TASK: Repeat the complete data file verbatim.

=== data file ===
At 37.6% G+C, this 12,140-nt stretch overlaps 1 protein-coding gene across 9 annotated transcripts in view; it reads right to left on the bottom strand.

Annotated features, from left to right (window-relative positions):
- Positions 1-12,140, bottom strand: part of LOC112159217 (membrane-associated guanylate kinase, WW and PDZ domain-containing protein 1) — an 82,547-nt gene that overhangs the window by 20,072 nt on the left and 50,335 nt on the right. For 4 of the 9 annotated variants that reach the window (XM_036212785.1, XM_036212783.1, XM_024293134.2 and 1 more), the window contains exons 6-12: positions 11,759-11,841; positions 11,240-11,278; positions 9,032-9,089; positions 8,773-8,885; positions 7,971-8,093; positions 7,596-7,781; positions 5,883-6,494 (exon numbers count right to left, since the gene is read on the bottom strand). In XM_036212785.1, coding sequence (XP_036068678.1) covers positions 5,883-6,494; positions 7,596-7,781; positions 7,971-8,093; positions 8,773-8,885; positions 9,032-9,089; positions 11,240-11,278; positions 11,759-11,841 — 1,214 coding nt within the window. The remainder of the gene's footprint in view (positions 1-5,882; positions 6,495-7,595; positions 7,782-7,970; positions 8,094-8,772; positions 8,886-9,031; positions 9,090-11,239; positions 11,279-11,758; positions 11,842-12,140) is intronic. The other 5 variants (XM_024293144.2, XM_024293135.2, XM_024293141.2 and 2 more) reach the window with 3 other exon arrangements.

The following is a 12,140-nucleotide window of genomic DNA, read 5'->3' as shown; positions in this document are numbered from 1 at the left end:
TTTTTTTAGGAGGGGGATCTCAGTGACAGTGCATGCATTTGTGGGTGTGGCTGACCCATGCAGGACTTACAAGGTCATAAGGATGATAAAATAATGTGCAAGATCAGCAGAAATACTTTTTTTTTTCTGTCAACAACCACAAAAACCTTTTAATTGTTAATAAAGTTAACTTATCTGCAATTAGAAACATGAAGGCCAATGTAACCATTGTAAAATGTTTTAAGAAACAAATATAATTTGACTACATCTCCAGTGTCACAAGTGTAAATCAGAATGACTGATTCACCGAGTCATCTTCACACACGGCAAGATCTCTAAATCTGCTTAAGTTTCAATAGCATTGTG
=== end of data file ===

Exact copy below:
At 37.6% G+C, this 12,140-nt stretch overlaps 1 protein-coding gene across 9 annotated transcripts in view; it reads right to left on the bottom strand.

Annotated features, from left to right (window-relative positions):
- Positions 1-12,140, bottom strand: part of LOC112159217 (membrane-associated guanylate kinase, WW and PDZ domain-containing protein 1) — an 82,547-nt gene that overhangs the window by 20,072 nt on the left and 50,335 nt on the right. For 4 of the 9 annotated variants that reach the window (XM_036212785.1, XM_036212783.1, XM_024293134.2 and 1 more), the window contains exons 6-12: positions 11,759-11,841; positions 11,240-11,278; positions 9,032-9,089; positions 8,773-8,885; positions 7,971-8,093; positions 7,596-7,781; positions 5,883-6,494 (exon numbers count right to left, since the gene is read on the bottom strand). In XM_036212785.1, coding sequence (XP_036068678.1) covers positions 5,883-6,494; positions 7,596-7,781; positions 7,971-8,093; positions 8,773-8,885; positions 9,032-9,089; positions 11,240-11,278; positions 11,759-11,841 — 1,214 coding nt within the window. The remainder of the gene's footprint in view (positions 1-5,882; positions 6,495-7,595; positions 7,782-7,970; positions 8,094-8,772; positions 8,886-9,031; positions 9,090-11,239; positions 11,279-11,758; positions 11,842-12,140) is intronic. The other 5 variants (XM_024293144.2, XM_024293135.2, XM_024293141.2 and 2 more) reach the window with 3 other exon arrangements.

The following is a 12,140-nucleotide window of genomic DNA, read 5'->3' as shown; positions in this document are numbered from 1 at the left end:
TTTTTTTAGGAGGGGGATCTCAGTGACAGTGCATGCATTTGTGGGTGTGGCTGACCCATGCAGGACTTACAAGGTCATAAGGATGATAAAATAATGTGCAAGATCAGCAGAAATACTTTTTTTTTTCTGTCAACAACCACAAAAACCTTTTAATTGTTAATAAAGTTAACTTATCTGCAATTAGAAACATGAAGGCCAATGTAACCATTGTAAAATGTTTTAAGAAACAAATATAATTTGACTACATCTCCAGTGTCACAAGTGTAAATCAGAATGACTGATTCACCGAGTCATCTTCACACACGGCAAGATCTCTAAATCTGCTTAAGTTTCAATAGCATTGTG